Okuda B, Tachibana H, Takeda M, Kawabata K, Sugita M: Visual and somatosensory evoked potentials in Parkinson's and Binswanger's disease. Dementia. 1996, 7: 53-58.
WHO: The ICD-10 Classification of Mental and Behavioural Disorders-Diagnostic Criteria for Research. 1993, Geneva
American Psychiatric Association: Diagnostic and Statistical Manual of Mental Disorder- Fourth Edition (DSM-IV). 1994, Washington DC, American Psychiatric Press
Roman GC, Tatemichi TK, Erkinjuntti T, Cummings JL, Masdeu JC, Garcia JH, Amaducci L, Orgogozo JM, Brun A, Hofman A, et al.: Vascular dementia: diagnostic criteria for research studies. Report of the NINDS-AIREN International Workshop. Neurology. 1993, 43: 250-260.
Erkinjuntti T: Clinical criteria for vascular dementia: the NINDS-AIREN criteria. Dementia. 1994, 5: 189-192.
Lopez OL, Larumbe MR, Becker JT, Rezek D, Rosen J, Klunk W, DeKosky ST: Reliability of NINDS-AIREN clinical criteria for the diagnosis of vascular dementia. Neurology. 1994, 44: 1240-1245.
van Straaten EC, Scheltens P, Knol DL, van Buchem MA, van Dijk EJ, Hofman PA, Karas G, Kjartansson O, de Leeuw FE, Prins ND, Schmidt R, Visser MC, Weinstein HC, Barkhof F: Operational definitions for the NINDS-AIREN criteria for vascular dementia: an interobserver study. Stroke. 2003, 34: 1907-1912. 10.1161/01.STR.0000083050.44441.10.
Roman GC: Defining dementia: clinical criteria for the diagnosis of vascular dementia. Acta Neurologica Scandinavica Suppllement. 2002, 178: 6-9. 10.1034/j.1600-0404.106.s178.2.x.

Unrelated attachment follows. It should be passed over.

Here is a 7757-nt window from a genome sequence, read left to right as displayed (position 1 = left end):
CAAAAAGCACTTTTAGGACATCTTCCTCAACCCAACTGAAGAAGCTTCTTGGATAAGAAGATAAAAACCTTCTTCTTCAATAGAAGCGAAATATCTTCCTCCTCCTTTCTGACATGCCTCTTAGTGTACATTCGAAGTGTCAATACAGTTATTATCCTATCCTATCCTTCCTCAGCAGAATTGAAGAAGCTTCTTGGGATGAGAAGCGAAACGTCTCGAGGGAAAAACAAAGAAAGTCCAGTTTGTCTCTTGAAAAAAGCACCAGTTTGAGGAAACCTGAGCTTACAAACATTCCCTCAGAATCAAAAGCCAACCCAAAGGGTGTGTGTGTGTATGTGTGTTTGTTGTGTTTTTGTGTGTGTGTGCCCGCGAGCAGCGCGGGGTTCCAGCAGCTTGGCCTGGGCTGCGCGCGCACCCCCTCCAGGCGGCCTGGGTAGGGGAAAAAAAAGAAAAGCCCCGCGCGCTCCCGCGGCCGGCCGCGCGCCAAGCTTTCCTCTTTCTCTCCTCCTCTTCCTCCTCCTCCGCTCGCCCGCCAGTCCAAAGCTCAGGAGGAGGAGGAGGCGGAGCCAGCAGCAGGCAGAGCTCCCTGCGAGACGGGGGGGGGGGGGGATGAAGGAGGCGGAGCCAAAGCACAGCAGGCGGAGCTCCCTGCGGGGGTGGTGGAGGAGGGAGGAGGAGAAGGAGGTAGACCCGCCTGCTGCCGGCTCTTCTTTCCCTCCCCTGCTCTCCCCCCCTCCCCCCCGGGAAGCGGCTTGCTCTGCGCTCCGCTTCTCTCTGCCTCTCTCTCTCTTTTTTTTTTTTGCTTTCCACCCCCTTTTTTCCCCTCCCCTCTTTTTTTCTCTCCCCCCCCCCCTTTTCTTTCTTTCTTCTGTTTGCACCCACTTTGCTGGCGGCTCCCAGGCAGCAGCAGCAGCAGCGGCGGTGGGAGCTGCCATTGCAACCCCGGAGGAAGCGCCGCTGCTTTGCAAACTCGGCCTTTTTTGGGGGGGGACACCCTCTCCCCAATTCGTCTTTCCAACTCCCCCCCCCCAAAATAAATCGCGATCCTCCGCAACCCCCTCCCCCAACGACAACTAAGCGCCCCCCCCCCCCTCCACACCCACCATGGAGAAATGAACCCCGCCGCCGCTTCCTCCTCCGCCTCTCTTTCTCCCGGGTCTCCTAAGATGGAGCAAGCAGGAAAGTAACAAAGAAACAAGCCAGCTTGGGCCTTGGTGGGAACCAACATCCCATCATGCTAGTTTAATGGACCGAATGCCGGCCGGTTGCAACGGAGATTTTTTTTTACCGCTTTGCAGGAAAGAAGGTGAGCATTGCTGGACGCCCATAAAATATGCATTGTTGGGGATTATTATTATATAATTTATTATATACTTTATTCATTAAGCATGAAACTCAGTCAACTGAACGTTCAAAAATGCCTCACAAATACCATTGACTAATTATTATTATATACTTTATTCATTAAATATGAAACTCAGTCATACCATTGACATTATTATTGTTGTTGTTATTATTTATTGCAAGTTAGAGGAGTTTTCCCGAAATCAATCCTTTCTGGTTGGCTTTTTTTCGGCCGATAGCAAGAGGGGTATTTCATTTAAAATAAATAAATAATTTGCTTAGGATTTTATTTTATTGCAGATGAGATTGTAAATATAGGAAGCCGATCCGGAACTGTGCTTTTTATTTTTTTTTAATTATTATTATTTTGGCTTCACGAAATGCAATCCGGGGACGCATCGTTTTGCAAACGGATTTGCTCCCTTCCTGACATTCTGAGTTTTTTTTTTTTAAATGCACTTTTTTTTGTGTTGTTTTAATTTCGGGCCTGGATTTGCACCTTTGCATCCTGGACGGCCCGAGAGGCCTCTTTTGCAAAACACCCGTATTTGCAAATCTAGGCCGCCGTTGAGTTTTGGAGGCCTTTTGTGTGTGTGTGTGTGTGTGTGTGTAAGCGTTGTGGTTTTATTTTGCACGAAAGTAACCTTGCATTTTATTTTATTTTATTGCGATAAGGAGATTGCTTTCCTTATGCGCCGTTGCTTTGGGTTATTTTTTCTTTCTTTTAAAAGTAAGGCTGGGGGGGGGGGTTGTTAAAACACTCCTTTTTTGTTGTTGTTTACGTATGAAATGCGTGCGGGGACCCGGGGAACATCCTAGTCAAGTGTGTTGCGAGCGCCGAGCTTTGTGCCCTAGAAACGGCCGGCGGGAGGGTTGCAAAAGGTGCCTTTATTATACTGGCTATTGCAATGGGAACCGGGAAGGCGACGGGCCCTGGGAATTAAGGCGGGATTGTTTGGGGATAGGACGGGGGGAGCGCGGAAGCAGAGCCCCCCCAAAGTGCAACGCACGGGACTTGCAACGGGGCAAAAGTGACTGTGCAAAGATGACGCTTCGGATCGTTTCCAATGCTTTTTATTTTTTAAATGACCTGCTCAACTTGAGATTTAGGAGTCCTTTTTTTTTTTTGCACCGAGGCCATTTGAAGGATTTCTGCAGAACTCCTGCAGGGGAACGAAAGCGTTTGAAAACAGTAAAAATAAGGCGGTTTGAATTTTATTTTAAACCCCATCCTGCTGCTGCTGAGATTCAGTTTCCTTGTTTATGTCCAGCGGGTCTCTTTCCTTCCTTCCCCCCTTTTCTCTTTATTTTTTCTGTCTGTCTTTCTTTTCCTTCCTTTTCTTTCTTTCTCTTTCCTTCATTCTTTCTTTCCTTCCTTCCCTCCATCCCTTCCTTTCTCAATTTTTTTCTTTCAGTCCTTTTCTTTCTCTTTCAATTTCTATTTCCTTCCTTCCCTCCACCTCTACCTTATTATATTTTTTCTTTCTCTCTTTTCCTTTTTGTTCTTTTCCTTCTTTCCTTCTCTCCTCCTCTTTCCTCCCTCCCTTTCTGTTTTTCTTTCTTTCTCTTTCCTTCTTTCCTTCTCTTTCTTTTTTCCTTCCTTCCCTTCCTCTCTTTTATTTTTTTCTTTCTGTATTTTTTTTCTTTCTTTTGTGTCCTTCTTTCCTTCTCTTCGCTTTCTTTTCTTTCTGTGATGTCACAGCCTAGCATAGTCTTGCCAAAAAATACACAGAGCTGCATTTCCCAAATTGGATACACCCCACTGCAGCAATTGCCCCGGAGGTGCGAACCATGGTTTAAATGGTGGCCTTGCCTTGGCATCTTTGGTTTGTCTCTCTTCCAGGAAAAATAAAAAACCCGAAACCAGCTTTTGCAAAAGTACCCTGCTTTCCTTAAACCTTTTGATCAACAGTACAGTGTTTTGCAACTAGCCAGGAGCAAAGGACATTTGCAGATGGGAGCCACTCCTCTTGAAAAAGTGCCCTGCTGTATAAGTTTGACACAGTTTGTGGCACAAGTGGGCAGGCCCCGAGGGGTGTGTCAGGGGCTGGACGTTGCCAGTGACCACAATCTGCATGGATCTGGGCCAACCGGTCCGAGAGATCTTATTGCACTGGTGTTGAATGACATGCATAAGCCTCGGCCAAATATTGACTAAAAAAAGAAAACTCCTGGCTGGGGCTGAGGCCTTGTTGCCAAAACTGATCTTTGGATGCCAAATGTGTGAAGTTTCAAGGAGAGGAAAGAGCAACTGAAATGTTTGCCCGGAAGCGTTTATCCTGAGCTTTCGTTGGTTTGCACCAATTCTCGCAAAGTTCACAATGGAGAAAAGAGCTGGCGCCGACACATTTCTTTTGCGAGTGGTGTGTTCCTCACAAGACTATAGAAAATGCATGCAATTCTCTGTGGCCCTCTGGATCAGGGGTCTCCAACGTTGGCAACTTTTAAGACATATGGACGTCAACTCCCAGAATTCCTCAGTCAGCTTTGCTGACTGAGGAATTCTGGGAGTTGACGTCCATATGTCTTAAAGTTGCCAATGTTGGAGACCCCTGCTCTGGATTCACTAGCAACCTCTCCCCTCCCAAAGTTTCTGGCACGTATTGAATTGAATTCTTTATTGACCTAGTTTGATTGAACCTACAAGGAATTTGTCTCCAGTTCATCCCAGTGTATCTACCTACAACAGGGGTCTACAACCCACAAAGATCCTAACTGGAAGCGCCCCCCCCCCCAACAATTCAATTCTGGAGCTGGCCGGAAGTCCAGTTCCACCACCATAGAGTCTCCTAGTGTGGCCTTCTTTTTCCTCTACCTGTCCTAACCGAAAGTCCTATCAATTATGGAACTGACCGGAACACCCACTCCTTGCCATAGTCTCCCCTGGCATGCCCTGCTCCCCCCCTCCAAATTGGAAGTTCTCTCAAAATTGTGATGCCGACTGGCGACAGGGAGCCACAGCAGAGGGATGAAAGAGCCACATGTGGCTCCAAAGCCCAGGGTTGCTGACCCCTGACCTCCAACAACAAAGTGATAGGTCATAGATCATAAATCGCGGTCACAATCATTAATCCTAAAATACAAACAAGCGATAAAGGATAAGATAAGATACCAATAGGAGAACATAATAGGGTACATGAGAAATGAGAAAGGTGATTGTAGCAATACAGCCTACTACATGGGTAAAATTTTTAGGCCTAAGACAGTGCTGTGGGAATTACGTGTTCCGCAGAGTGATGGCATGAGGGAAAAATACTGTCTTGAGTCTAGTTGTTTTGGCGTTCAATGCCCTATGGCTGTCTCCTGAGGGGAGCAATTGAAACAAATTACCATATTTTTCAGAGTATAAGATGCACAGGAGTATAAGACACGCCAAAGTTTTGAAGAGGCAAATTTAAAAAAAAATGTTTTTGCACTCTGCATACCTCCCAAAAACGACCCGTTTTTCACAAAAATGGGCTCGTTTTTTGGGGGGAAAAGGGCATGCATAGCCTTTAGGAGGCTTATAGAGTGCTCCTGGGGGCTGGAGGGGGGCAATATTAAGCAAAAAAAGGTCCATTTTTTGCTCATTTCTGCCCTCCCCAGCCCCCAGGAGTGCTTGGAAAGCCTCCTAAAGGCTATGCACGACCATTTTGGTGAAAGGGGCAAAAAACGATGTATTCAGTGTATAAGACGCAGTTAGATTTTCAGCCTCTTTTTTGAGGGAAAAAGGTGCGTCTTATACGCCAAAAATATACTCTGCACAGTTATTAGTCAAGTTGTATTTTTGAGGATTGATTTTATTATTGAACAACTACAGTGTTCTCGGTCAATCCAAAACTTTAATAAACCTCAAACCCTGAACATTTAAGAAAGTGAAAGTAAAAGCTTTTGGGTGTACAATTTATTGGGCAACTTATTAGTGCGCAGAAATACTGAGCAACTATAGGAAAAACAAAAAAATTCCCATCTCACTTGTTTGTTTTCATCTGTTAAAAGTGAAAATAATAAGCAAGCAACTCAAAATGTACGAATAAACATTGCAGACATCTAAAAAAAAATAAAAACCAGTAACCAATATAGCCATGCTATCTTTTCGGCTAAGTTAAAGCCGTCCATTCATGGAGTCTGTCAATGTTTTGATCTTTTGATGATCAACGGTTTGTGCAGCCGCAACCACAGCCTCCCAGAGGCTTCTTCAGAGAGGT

Hogervorst E, Bandelow S, Combrinck M, Irani S, Smith AD: The validity and reliability of 6 sets of clinical criteria to classify Alzheimer's disease and vascular dementia in cases confirmed post-mortem: added value of a decision tree approach. Dementia and Geriatric Cognitive Disorders. 2003, 16: 170-180. 10.1159/000071006.
Report of the NINCDS-ADRDA Work Group: Clinical diagnosis of Alzheimer's Disease. Neurology. 1984, 34: 939-944.
Tsiptsios I, Fotiou F, Sitzoglou K, K.N. Fountoulakis: Neurophysiological investigation of cervical spondylosis. Electromyography and Clinical Neurophysiology. 2001, 41: 305-313.
Tomlinson BE: The pathology of dementia. Dementia. Edited by: Wells CE. 1977, Philadelphia, Davis, 113-153.
Desmedt JE, Cheron G: Somatosensory evoked potentials to finger stimulation in healthy octogenarians and in young adults: wave forms. Scalp topography and transit times of parietal and frontal components. Electroencephalography and Clinical Neurophysiology. 1980, 50: 404-425. 10.1016/0013-4694(80)90007-3.
Tachibana H, Takeda M, Okuda B, Kawabata K, Nishimura H, Kodama N, Iwamoto Y, Sugita M: Multimodal evoked potentials in Alzheimer's disease and Binswanger's disease. Journal of Geriatric Psychiatry and Neurology. 1996, 9: 7-12.
Takeda M, Tachibana H, Sugita M: [Multimodal evoked potentials in patients with dementia]. Nippon Ronen Igakkai Zasshi. 1993, 30: 1058-1067.
Rosen I, Gustafson L, Risberg J: Multichannel EEG frequency analysis and somatosensory-evoked potentials in patients with different types of organic dementia. Dementia. 1993, 4: 43-49.
Tachibana H, Kawabata K, Takeda M, Sugita M, Kondo J, Miyauchi M, Matsuoka A: [Electrophysiological comparison between patients with Binswanger's encephalopathy and Alzheimer's disease]. Rinsho Byori. 1991, 39: 999-1004.
Fazio C: Vascular pathology of the spinal cord. Pathology of the Nervous System. Edited by: Minkler J. 1971, New York, McGraw-Hill, 2: 1548-1567.
About this article
Cite this article
Tsiptsios, I., Fountoulakis, K.N., Sitzoglou, K. et al. Clinical and neuroimaging correlates of abnormal short-latency Somatosensory Evoked Potentials in elderly vascular dementia patients: A psychophysiological exploratory study. Ann Gen Hosp Psychiatry 2, 8 (2003). https://doi.org/10.1186/1475-2832-2-8
- vascular dementia